A well-appointed government meeting room in Cardiff City Hall.
(A slightly orange-tinged Theresa May, the Prime Minister of the UK, Liam Fox MP, David Davis MP, the Viceroy of Scotland David Mundell MP, various flunkies, and the leaders of the devolved governments of Wales, Northern Ireland and Scotland sit facing the media cameras, displaying a mixture of grimaces and coat-hanger-mouthed smiles. The photo opportunity over, the room clears slowly of photographers).
Theresa May: (Leaning back in her chair, smiling, almost purring, and smoking an imaginary cigarette, still in post-sycophantic contentment) “Good morning everyone. Welcome to the latest meeting of the Joint Ministerial Council here in the lovely setting of Wales, where we’ll discuss the great progress my government has been making with our plans for Brexit, taking back jobs for Britain, and protecting “the working people of this country’. We’ll also cover the proposals from Scotland and Wales that we’ve all had circulated.
(Nods of welcome and acknowledgement are shared around the room. David Mundell scribbles quietly in a ‘My Little Pony’ dot-to-dot sketch pad, making sure he doesn’t make eye contact with the Scottish delegation across the table.)
Nicola Sturgeon:“ Speaking for my friends and devolved government colleagues I thank you for your welcome Prime Minister. We appreciate you may still be a bit jetlagged from your visit to the United States, therefore your commitment to this meeting is appreciated, and highlights how important the views of your partner nations in the UK are to you with regards to moving on with Brexit in a manner that is not detrimental to the people of the whole of the UK.”
Theresa May: (Giggling like a weird ageing schoolgirl Tim Burton creation) “Thank you Nicki darling. That is most kind of you to say so. Yes I do tend to take what you regional administrations say seriously, don’t I. I thought it was terrible, wicked and nasty the way the Supreme Court ruled you out of having any say on my government’s final plan to put Britain first. I really did. That most definitely is a shame. They say you can’t teach an old dog new tricks, but I’ve certainly learned a lot over the last few days, during my transatlantic trip, important strategies which will help me to carry on doing my job to the best of my ability for “the working people of this country”. Therefore I’ll say right now that I fully intend to commit my government, I have good people, to intensify work on the alternative proposals which Scotland and Wales have placed on the table.”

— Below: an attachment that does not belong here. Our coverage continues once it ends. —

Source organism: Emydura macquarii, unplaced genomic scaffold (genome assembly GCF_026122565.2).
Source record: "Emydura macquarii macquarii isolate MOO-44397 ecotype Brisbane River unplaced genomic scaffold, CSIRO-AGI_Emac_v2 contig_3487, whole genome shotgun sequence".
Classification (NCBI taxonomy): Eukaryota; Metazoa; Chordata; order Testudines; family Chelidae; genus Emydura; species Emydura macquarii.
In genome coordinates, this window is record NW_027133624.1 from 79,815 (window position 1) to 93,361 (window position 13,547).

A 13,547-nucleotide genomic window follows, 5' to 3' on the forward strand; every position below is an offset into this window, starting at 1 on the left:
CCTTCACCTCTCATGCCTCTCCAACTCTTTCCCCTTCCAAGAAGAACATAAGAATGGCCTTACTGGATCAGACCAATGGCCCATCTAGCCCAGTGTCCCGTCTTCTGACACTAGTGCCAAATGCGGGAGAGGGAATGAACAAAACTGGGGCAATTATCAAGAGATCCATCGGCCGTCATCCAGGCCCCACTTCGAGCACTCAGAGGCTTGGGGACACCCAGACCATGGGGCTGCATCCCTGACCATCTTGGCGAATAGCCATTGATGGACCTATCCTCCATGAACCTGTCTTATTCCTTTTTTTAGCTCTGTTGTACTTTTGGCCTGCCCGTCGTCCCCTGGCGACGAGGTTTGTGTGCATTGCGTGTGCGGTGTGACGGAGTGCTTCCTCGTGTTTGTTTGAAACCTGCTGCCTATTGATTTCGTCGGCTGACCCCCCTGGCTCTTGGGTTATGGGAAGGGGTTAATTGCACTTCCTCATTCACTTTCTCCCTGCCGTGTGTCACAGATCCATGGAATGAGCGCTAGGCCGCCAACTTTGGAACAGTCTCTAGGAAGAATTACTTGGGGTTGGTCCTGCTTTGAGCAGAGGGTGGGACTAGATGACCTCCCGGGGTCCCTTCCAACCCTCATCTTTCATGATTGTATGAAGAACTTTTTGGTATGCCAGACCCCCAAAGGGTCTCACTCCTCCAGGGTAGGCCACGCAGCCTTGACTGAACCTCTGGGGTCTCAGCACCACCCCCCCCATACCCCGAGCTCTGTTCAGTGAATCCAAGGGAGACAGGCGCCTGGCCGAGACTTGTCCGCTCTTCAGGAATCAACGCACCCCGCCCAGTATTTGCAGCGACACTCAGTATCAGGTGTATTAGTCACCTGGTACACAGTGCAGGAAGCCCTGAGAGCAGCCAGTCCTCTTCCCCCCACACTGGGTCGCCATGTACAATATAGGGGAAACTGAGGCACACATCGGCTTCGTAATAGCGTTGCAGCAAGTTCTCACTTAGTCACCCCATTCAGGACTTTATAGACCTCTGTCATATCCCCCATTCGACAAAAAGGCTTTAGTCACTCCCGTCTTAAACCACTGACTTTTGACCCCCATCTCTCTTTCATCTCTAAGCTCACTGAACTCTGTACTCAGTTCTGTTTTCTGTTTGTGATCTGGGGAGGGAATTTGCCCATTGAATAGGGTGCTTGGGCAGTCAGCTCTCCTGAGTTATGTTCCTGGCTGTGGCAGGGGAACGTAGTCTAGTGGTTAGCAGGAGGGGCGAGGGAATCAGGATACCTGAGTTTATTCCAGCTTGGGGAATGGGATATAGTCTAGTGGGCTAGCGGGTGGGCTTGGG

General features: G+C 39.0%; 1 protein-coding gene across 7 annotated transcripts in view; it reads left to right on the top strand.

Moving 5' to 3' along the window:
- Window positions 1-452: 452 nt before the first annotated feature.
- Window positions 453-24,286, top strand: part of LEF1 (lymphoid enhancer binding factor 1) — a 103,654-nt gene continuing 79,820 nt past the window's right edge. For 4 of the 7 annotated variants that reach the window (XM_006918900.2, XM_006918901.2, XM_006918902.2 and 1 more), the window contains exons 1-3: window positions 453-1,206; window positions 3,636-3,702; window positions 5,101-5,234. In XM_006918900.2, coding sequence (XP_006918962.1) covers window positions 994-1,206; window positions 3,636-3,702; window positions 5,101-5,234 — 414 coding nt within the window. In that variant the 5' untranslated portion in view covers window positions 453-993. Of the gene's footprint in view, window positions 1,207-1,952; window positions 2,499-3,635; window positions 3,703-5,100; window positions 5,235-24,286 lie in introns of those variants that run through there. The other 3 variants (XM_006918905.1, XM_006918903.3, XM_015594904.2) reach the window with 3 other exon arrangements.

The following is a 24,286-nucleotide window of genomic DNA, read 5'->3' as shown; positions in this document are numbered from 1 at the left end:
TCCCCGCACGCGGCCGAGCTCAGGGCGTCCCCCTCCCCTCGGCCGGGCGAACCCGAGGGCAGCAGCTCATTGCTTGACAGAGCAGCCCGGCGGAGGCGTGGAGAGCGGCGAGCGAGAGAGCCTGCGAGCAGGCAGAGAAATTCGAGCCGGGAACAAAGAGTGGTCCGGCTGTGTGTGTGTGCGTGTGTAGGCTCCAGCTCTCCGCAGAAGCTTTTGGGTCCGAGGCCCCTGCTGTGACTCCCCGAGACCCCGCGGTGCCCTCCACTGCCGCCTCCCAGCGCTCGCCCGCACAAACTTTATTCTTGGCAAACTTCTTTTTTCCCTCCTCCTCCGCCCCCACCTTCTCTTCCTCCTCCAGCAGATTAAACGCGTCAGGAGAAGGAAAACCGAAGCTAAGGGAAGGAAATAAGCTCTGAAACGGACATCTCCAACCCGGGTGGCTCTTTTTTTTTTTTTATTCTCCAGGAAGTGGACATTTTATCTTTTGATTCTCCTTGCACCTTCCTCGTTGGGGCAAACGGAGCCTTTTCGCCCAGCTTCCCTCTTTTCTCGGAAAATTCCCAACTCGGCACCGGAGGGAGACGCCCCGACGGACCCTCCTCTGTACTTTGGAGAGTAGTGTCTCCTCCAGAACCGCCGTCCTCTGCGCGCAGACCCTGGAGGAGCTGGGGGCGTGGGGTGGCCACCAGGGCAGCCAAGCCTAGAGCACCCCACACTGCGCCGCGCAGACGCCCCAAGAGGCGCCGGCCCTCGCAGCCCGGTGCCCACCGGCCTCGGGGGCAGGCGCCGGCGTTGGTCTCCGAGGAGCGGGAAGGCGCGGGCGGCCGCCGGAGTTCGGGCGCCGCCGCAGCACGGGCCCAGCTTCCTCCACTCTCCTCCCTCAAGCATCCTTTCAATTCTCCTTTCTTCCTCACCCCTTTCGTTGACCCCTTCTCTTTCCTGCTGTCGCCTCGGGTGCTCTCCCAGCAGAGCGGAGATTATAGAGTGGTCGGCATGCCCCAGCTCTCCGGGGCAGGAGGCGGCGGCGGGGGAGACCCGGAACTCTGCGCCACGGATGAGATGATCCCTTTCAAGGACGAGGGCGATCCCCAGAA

Carwyn Jones (First Minister of Wales):”That’s encouraging and good to hear Prime Minister. Can you perhaps be a bit more specific in terms of what you mean by “intensify?’
Theresa May: “Let me be very clear, By intensify I mean INTENSIFY. We’ve got to get this right for ‘the working people of this country.”
Nicola Sturgeon: “Yes, but what do you actually mean? Can you give us an insight into what parts of our proposals you will take forward? Do you accept the need for a differentiated deal on the single market, and that consideration needs to be seriously given to which enhanced powers will come back to our devolved governments post-Brexit? What are your views?”
Theresa May: (Outstretching her arms like an evangelist) “ I have very clear views on this subject, so do ‘the working people of this country. I’m going to cut through all of the red tape to get this right, like no previous Prime Minister has ever done. They’ve always got it wrong before. If it works out I see that as a good thing, not a bad thing.”
(Puzzled looks abound on the devolved side of the negotiating table. David Mundell, head down, starts colouring in his dot-to-dot drawing vigorously. There is an awkward silence for a few minutes).
Carwyn Jones: “No, I’m sorry, we’re still not with you Prime Minister. Can you perhaps break that down a bit for us?’
Theresa May: “Details, details, you people always want details. I’ve said I’ll look at your proposals and that is what I’ll do. But let me be clear, we are going to build a wall, and the French and the Germans are going to pay for it.”
(Audible gasps of horror fill the room. David Mundell, turning bright red, suddenly develops a fascination with the pattern of the room’s wallpaper).
Nicola Sturgeon: “I don’t think that you are grasping the significance of what you are saying Prime Minister. You are endangering the future of the United Kingdom. This is one of the last opportunities you may have to provide us with tangible evidence that you are taking us seriously.”
Theresa May: “You can’t threaten me Shorty. I have important friends. Go on our own. See If I care. You know you’ll need visas right? We’ll send them all back, even David Tennant. Anyway I can’t spare any longer on this meeting. I’ve got ‘the working people of this country’ to consider. Let’s just call it quits for today, tell the media it went well , and that we are making good progress. I need to get back to London to interview my new press secretary, Katie Hopkins.
(The assembled leaders of the devolved government of Wales, Northern Ireland and Scotland sit in silence, shaking their heads, as they gaze out of the meeting room window at the rearview of the now sun-glassed Prime Minister, surrounded by 50 dark suited bulging-oxstered heavies, as she gets into a waiting stretch limousine).
Nicola Sturgeon: (Breaking the silence) “Something has definitely changed about her. I can’t put my finger on it. Is she doing her hair differently?”